[00:57:05] Jolie Williamson: Those are things that I did quite often. And it's not that I didn't get any good advice from any podcast or any article that I read because I did I did have I think a basis for thinking about how coaching might work and, and sort of like a level of expectation for what might be involved, but you don't get that individual help that helps you get past these roadblocks faster, because if you don't have a coach and you don't have someone who has seen all different kinds of people go through trying to figure out what the it is they want to do, or build a business or, or find a job, you can get stuck on your own problem, because it feels so particular and it feels so distinctive.

[00:57:55] Jolie Williamson: Oh no one's ever had this problem before and I should be able to figure it out. That's what a coach is for is to help you figure those things out and to help you get through those things. So you're not constantly ruminating over the same issues over and over again, and never able to get off of the first step or the second step, but that can help propel you through the difficult spots.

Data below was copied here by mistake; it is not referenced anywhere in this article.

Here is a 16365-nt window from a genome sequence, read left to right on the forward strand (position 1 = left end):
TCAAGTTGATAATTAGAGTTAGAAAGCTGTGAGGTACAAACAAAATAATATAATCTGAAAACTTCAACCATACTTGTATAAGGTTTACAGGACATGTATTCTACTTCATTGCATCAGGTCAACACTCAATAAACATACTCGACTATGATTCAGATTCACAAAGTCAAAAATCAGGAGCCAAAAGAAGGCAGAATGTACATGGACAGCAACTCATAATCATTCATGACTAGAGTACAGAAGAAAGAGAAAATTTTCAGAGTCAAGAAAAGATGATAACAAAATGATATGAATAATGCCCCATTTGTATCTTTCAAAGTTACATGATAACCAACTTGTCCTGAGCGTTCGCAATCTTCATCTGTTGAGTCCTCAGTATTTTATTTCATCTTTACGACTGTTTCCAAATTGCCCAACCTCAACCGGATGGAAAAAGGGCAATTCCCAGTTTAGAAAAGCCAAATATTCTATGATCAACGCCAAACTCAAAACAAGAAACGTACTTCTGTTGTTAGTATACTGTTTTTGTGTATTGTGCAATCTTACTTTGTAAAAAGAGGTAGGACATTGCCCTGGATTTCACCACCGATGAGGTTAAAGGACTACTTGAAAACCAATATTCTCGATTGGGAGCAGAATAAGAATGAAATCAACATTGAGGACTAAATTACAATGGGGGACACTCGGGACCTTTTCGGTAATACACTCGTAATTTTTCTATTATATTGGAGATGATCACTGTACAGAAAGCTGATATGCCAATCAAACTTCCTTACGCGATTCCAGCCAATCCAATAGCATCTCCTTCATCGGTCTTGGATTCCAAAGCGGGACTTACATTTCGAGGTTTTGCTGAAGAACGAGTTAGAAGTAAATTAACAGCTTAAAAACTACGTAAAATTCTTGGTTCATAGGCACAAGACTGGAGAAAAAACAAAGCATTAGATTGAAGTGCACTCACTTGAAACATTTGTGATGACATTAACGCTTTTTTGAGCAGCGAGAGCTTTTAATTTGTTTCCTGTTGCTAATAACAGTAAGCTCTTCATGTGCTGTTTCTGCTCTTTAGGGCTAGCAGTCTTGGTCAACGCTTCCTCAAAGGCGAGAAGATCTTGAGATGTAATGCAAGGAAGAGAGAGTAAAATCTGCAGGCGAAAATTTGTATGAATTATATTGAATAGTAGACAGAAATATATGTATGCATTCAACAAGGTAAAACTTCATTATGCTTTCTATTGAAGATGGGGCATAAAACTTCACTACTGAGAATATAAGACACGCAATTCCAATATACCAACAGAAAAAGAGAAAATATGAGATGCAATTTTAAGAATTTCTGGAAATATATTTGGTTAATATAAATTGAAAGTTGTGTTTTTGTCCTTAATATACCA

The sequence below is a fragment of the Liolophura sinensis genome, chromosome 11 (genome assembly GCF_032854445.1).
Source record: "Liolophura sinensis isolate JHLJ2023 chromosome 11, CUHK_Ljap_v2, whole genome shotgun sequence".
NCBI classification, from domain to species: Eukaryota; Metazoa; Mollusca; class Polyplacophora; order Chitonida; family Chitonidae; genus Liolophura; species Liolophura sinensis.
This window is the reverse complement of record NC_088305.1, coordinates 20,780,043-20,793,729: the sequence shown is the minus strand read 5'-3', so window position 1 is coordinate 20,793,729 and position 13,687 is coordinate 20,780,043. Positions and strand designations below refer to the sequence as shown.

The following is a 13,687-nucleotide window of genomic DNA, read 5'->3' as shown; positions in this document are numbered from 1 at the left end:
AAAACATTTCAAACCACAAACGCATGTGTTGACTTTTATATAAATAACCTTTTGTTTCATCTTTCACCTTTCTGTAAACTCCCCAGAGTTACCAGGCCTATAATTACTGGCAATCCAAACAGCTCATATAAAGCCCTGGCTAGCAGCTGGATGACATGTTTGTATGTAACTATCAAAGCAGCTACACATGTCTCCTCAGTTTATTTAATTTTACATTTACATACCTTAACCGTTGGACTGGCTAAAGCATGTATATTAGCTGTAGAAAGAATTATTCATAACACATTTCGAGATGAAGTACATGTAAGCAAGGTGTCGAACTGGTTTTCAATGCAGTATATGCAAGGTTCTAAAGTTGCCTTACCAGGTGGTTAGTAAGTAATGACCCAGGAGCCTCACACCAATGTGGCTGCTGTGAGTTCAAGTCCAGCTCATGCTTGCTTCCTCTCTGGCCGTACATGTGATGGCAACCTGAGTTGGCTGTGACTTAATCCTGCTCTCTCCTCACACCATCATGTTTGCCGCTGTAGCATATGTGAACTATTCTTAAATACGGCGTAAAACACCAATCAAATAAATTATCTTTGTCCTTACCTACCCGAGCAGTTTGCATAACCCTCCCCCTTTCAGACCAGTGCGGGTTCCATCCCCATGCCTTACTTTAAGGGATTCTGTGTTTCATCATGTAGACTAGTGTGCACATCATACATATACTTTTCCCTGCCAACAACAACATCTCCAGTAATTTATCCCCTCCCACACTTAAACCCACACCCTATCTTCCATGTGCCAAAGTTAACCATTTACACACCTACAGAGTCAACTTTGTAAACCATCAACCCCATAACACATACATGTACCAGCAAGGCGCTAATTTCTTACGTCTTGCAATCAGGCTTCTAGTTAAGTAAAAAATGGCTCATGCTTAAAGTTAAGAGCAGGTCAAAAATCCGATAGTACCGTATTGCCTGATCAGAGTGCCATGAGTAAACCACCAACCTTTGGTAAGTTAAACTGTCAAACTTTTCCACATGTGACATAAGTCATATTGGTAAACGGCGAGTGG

[00:58:17] Jolie Williamson: And to me, that money is worth it because it sped up the process of me finding work that I wanted to do and getting rid of some of the obstacles in my own mind that were keeping me from moving down the paths that, that I'm now moving down that without an individual one-on-one in a back and forth and a knowledge of what you're going through, I think is, is hard to get just from reading or, or even doing like an online course.

[00:58:51] Jolie Williamson: Although I think that those are a good way to, to sample whether somebody's whether somebody is philosophy or approach seems to resonate with you or whether you're just zoning out and thinking like this person, I just can't I can't deal with this person's approach, but I I'm definitely, now that we've gone through this, I definitely see a lot of value in it because it's like getting a very specific one-on-one personal education that will specifically help me with those, those very fine points of things that I can't figure out on my own.